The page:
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HVAC and plumbing installs complicate Etobicoke home rebuild

From the ground up

Everything hits at once

Progress cotinues on the home of Tory Crowder and Sean Thomas.

Tory Crowder and Shawn Thomas fret as the installation of HVAC and plumbing systems land a figurative one-two punch to the planning gut

Globe Real Estate is following the construction of a new 2700-square-foot home in an Etobicoke neighbourhood that's become, like many Toronto residential enclaves, a hotbed of demolition and rebuilding activity. Part I and Part II were published earlier this year,

All of a sudden, it seemed as if everything was happening at once.

After an epic slog through design and approvals, and then almost half a year of what had seemed like a more or less orderly construction process, Tory Crowder and Sean Thomas had began to fret that they'd lost control over the 2,700-square-foot home they're building for their young family in an older Etobicoke neighbourhood.

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"I feel like we're having to make a lot of decisions right now," Ms. Crowder, a publicist, said last week as she ran the gauntlet of the construction debris in the front yard and clambered up a paint-splattered ladder into what will eventually be the dining room. "It's getting complicated."

Stucco application gets underway at the Crowder-Thomas house. Tory Crowder

Anyone who's gotten down and dirty with a home-building project will feel Ms. Crowder's pain: Once the foundation is dug and built, and the framing's completed, all the interior systems need to be installed, setting in motion the fraught drama of sequencing subcontractors, sorting out lingering mysteries on the plans and making countless small choices that collectively add cost, frustration and delay.

The HVAC and the plumbing, she said, were like a one-two punch to the gut.

The plumbing contractors arrived when Mr. Thomas, a wealth adviser, was out of town. Ms. Crowder found herself making solo decisions about running pipes to sinks for the children's bedrooms and other unanticipated add-ons, such as the installation of a $2,000 sound-dampening system on the drains running down from the upstairs toilets, so the rumbling whoosh of a flush wouldn't interrupt dinner parties. (She said yes.)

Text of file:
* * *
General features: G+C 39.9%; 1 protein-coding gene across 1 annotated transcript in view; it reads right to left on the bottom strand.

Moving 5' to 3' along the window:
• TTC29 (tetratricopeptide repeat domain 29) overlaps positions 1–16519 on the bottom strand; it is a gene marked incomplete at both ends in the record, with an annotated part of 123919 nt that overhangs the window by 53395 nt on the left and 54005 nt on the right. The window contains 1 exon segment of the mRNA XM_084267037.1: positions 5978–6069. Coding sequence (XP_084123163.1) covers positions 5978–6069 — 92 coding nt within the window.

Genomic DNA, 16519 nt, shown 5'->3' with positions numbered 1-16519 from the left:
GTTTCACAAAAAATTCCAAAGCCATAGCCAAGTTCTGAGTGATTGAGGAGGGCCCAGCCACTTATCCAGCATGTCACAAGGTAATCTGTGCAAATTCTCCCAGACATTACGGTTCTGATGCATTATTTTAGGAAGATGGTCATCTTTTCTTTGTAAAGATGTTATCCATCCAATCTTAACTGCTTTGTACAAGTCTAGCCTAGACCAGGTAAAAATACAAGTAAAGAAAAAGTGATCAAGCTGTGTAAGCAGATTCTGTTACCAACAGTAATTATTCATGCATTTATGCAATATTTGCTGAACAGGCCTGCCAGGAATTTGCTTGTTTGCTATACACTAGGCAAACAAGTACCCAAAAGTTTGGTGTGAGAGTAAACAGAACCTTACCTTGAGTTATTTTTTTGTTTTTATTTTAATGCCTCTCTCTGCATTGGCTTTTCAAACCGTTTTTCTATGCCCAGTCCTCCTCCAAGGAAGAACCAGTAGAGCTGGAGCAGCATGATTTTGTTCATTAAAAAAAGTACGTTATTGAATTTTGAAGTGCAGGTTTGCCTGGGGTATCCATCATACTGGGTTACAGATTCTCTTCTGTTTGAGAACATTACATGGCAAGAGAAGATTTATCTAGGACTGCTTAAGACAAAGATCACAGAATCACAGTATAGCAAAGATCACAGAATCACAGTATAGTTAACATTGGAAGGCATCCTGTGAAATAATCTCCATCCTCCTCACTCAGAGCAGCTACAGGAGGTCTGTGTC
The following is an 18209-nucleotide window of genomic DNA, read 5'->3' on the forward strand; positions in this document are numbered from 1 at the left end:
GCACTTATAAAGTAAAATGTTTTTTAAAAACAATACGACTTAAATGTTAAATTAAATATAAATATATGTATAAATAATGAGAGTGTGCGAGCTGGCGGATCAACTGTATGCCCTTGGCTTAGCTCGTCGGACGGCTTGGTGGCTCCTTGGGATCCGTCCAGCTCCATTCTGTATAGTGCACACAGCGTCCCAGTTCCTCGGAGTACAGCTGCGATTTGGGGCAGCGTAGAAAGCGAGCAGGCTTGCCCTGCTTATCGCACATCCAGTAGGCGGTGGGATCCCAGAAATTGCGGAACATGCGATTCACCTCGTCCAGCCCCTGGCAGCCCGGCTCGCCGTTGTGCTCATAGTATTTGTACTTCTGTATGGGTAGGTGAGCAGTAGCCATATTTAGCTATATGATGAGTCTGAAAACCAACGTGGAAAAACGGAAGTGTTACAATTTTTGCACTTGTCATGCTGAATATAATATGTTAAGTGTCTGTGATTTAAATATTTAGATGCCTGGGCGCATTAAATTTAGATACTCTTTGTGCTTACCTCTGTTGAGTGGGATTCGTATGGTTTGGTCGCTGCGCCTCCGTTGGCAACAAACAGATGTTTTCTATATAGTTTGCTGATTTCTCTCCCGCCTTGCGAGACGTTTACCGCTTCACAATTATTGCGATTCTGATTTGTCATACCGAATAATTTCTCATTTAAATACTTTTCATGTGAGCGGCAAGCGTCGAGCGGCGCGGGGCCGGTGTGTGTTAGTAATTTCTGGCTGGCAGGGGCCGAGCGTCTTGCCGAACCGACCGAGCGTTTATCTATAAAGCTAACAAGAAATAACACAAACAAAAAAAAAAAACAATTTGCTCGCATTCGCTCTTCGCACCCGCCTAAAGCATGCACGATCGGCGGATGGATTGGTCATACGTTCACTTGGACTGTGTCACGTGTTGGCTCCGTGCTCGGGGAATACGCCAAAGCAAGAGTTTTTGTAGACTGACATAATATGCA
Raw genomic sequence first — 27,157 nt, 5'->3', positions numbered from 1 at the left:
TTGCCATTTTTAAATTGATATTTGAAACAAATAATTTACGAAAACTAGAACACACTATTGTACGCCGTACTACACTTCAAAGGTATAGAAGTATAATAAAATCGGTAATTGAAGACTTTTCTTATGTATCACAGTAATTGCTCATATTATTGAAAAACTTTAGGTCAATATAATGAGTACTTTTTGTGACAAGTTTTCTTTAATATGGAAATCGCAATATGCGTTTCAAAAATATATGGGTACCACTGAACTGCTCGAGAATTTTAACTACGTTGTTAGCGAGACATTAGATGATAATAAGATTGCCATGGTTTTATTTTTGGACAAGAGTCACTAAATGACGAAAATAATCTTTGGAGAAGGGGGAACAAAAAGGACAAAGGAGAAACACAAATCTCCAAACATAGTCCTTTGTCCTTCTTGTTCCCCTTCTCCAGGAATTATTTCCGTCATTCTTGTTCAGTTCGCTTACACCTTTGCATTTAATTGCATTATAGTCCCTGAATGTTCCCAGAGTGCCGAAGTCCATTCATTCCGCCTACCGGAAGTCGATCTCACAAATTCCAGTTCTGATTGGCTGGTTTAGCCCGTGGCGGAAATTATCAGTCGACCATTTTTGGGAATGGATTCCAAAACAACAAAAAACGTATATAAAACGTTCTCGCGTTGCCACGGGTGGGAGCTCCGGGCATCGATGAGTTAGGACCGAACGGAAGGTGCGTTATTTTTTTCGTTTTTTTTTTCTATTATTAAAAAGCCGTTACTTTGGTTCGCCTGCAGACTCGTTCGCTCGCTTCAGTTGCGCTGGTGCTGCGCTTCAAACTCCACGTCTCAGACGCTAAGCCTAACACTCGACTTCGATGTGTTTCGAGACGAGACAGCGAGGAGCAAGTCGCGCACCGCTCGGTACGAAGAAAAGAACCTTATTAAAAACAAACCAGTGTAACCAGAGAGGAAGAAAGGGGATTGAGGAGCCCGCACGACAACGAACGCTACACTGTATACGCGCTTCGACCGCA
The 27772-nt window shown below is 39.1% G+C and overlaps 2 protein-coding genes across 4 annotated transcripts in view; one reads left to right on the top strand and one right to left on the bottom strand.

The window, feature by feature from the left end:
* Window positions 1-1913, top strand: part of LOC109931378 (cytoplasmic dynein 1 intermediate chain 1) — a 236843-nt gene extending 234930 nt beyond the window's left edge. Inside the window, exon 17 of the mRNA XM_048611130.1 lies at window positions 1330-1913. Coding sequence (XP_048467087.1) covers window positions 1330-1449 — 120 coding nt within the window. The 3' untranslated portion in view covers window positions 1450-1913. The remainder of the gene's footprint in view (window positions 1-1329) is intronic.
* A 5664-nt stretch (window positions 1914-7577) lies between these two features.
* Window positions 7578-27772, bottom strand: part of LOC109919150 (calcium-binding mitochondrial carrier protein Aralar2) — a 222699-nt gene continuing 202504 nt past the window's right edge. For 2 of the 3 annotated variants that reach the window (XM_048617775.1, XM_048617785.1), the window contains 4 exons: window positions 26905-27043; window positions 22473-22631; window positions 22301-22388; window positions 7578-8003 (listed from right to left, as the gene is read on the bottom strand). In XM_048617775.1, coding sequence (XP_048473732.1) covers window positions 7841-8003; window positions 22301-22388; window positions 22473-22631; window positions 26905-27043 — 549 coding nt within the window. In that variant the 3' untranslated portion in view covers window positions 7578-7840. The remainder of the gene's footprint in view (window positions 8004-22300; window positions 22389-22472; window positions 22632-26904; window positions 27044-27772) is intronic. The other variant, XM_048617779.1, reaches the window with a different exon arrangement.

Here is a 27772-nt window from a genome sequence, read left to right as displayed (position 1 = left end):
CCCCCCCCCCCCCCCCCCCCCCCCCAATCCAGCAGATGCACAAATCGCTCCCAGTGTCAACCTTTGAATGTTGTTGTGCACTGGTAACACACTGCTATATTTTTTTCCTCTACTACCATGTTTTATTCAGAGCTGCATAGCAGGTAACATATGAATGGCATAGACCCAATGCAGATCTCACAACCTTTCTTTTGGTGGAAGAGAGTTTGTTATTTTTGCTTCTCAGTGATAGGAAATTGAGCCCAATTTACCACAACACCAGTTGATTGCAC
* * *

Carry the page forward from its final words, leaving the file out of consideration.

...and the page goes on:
All of this, however, paled in comparison with the chaos that arrived with the HVAC systems earlier in the summer.

HVAC ducts run through the home's rafters. Tory Crowder

When Ms. Crowder and Mr. Thomas's general contractor and his subcontractor scrutinized their architectural plans, they noticed something strange: The design inexplicably called for two furnaces and two central air-conditioning systems, even though the house itself is relatively small by new build standards.

"It was a disaster from the get-go," she said, noting that they had their architect, Altius managing partner Graham Smith, redo the plans for the HVAC systems three times before the equipment could finally be installed. "You would have thought someone would have looked at the HVAC plans, but we didn't."

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Mr. Smith, however, explained that he aims to design homes with proper climate control so there aren't huge temperature variations between the upper and lower floors. But that entails creating separate climate zones within the structure, each serviced by a dedicated mechanical system. When the mechanical contractors took a second look, he added, they recommended a second option – single high efficiency furnace/air conditioning system with specialized zone dampers.